Following the enormous success of the FutureSex/LoveSounds, Justin Timberlake fell off the musical map and let his ceaseless ambition guide him down other career avenues. He’s proven his acting chops playing Napster founder Sean Parker in David Fincher’s The Social Network, but only after letting them go to waste on slapstick slop like The Love Guru. Timberlake seemed to remain in character as Mr. Parker, adopting the energy he brought to the role of the entrepreneur as the multifaceted host on Saturday Night Live. Ever the crowd-pleaser, he distanced himself from his boy-band image while performing the highly entertaining History of Rap with Jimmy Fallon.

Sadly, it looked like JT had no desire to make another album. That said, it’s not like the R&B virtuoso had anything to prove. He certainly had more pressing matters to tend to after finally tying the knot with long-time girlfriend Jessica Biel (that one deserves a slow clap).

Matrimony must have ignited a creative fuse in Timberlake, as he once again had the urge to get in the studio. Following the advice of collaborator Jay-Z, JT kept the circle very close-knit and the walls tall on the follow-up to his seminal work. Enlisting the help of his good friend/super-producer Timbaland, J-Roc and songwriter James Fauntleroy, Timberlake primed himself for a triumphant return to the world stage.

Choosing to keep the public in the dark regarding his comeback (but as LL Cool J would say, he “been here for years”), Timberlake cryptically toyed with eager fans regarding the prospects of a new album through Twitter before setting the record straight with a brief video on Youtube that announced his imminent return. The lead single “Suit & Tie” featured Jay-Z and was released to immense scrutiny. Sampling a deep soul cut from 1973 – Sly, Slick & Wicked’s “Sho Nuff” – the track was a statement to industry and casual listeners alike that Timberlake was not shooting for radio airtime with this record. Instead, the silky smooth beat pandered to an audience that appreciated a more leisurely 95 bpm range (so, basically, no one born after ‘86). While it clocks in at just under five and a half minutes, “Suit & Tie” is the second shortest track on the album (“That Girl” takes top honours with a lowly 4:49 run-time), which again reinforces Justin’s plan to overshoot the radio altogether.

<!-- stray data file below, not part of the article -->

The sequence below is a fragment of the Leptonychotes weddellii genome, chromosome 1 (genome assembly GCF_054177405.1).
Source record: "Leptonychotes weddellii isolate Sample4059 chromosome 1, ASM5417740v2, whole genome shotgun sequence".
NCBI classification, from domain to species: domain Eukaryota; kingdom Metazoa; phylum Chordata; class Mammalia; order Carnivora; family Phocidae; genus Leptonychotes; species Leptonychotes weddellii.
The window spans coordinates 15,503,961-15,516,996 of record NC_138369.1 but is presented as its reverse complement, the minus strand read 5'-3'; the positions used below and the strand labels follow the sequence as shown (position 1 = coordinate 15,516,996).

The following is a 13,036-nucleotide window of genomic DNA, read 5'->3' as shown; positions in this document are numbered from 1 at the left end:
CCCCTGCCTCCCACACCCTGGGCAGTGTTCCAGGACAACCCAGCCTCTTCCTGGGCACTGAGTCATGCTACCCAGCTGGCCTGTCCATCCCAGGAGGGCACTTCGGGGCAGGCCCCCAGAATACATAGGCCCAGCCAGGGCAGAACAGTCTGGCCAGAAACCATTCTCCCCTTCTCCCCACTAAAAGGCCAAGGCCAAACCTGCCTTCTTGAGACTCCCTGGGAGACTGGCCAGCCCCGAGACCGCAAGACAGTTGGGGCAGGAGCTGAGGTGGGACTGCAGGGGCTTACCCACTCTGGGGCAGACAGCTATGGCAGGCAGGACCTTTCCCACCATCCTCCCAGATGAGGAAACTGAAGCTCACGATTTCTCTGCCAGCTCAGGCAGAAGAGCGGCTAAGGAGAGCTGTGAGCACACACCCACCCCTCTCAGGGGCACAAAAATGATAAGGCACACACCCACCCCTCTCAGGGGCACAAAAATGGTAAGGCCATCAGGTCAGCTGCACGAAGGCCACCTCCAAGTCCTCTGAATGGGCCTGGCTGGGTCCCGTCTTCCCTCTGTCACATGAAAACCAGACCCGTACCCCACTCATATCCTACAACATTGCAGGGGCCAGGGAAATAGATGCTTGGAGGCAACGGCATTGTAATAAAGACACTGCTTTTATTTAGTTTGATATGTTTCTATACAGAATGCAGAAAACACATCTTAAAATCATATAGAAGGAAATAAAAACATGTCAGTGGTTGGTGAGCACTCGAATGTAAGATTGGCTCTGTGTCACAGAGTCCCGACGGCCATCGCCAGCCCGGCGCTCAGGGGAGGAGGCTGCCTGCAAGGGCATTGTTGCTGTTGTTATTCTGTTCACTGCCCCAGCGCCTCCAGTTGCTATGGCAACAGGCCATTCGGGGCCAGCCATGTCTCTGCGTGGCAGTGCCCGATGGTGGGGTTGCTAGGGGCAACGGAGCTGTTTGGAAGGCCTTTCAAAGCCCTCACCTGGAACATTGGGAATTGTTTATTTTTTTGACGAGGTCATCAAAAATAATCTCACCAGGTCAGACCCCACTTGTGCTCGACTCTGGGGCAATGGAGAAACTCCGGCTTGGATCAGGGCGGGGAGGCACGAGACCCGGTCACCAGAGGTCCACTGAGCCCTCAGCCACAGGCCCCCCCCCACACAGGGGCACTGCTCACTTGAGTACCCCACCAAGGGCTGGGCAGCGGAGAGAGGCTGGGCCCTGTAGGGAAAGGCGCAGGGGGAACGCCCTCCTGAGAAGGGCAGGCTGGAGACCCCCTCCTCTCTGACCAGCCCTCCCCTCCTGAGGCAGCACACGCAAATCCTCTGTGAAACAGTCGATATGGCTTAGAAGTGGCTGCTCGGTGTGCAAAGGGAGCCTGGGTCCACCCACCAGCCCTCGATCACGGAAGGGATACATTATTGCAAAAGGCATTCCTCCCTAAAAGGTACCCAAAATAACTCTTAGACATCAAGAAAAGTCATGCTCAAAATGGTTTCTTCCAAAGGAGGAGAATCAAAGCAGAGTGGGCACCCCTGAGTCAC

But the sprawling and ambitious remainder of the album is certainly worthy of the club – DJs will be scrambling to incorporate parsed-down versions of the songs into their mixes.

Whereas FutureSex/LoveSounds revolved around a feeling of intense sexual frustration and yearning, 20/20 Experience finds us listening to a more mature, self-assured Timberlake. On “Don’t Hold The Wall,” Timbo experiments with Bhaṅgṛā rhythms in his production, while JT croons the straightforward, titular hook with verve. “Tunnel Vision” is perhaps most reminiscent of his past album, with its glistening synths adding to the feeling that Justin is still prone to being lovestoned. But the song’s relatively celibate focus on one female subject suggests that he’s been able to settle down. “Let the Groove Get In” is what James Brown’s “Get Up Offa That Thing” would sound like if it were placed on steroids and charged with an electrifying carnality that has come to be Timberlake’s touchstone. “Mirrors” is a heartwarmingly sentimental ode to his “other half” in Biel that will surely serve as a fitting sonic backdrop for the first dance of the more contemporary couples getting married this summer. The album ends with “Blue Ocean Floor,” a song with a hazily nebulous and murky instrumental palette that encapsulates the feeling of waking up with your significant other and deciding to spend the day lounging about in bed.

But as many will be happy to learn, Justin revealed that this sense of lethargy didn’t pervade in the studio, as he plans to release the second volume of The 20/20 Experience later this year. Which kind of makes sense, since ten songs in addition to another ten gives us 20/20 vision.

By: Tomi Milos

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